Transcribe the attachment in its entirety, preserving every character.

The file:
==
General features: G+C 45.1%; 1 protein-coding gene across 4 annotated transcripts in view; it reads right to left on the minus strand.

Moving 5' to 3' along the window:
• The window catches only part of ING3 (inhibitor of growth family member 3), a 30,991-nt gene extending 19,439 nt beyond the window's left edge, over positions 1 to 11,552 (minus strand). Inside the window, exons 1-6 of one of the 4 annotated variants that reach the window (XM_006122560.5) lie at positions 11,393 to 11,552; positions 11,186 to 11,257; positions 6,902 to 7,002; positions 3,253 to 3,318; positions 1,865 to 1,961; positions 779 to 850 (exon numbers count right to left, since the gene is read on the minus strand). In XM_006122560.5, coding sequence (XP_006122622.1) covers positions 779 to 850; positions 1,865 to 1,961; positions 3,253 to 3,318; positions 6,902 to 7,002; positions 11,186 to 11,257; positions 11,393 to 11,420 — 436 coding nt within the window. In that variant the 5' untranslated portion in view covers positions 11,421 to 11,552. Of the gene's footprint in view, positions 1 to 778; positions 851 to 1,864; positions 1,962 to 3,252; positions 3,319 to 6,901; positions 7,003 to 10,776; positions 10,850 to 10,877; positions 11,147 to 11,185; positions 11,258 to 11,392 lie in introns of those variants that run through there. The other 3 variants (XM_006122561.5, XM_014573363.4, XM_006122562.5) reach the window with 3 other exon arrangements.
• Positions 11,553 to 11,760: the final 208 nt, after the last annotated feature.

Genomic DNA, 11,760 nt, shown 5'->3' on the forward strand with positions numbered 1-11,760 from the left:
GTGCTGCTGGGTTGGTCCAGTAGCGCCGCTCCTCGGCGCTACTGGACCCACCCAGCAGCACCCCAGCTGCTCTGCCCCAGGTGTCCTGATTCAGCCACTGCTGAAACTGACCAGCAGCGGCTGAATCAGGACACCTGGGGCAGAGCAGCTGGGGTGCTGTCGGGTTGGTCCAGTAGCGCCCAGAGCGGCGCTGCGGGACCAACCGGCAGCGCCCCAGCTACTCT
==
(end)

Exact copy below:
General features: G+C 45.1%; 1 protein-coding gene across 4 annotated transcripts in view; it reads right to left on the minus strand.

Moving 5' to 3' along the window:
• The window catches only part of ING3 (inhibitor of growth family member 3), a 30,991-nt gene extending 19,439 nt beyond the window's left edge, over positions 1 to 11,552 (minus strand). Inside the window, exons 1-6 of one of the 4 annotated variants that reach the window (XM_006122560.5) lie at positions 11,393 to 11,552; positions 11,186 to 11,257; positions 6,902 to 7,002; positions 3,253 to 3,318; positions 1,865 to 1,961; positions 779 to 850 (exon numbers count right to left, since the gene is read on the minus strand). In XM_006122560.5, coding sequence (XP_006122622.1) covers positions 779 to 850; positions 1,865 to 1,961; positions 3,253 to 3,318; positions 6,902 to 7,002; positions 11,186 to 11,257; positions 11,393 to 11,420 — 436 coding nt within the window. In that variant the 5' untranslated portion in view covers positions 11,421 to 11,552. Of the gene's footprint in view, positions 1 to 778; positions 851 to 1,864; positions 1,962 to 3,252; positions 3,319 to 6,901; positions 7,003 to 10,776; positions 10,850 to 10,877; positions 11,147 to 11,185; positions 11,258 to 11,392 lie in introns of those variants that run through there. The other 3 variants (XM_006122561.5, XM_014573363.4, XM_006122562.5) reach the window with 3 other exon arrangements.
• Positions 11,553 to 11,760: the final 208 nt, after the last annotated feature.

Genomic DNA, 11,760 nt, shown 5'->3' on the forward strand with positions numbered 1-11,760 from the left:
GTGCTGCTGGGTTGGTCCAGTAGCGCCGCTCCTCGGCGCTACTGGACCCACCCAGCAGCACCCCAGCTGCTCTGCCCCAGGTGTCCTGATTCAGCCACTGCTGAAACTGACCAGCAGCGGCTGAATCAGGACACCTGGGGCAGAGCAGCTGGGGTGCTGTCGGGTTGGTCCAGTAGCGCCCAGAGCGGCGCTGCGGGACCAACCGGCAGCGCCCCAGCTACTCT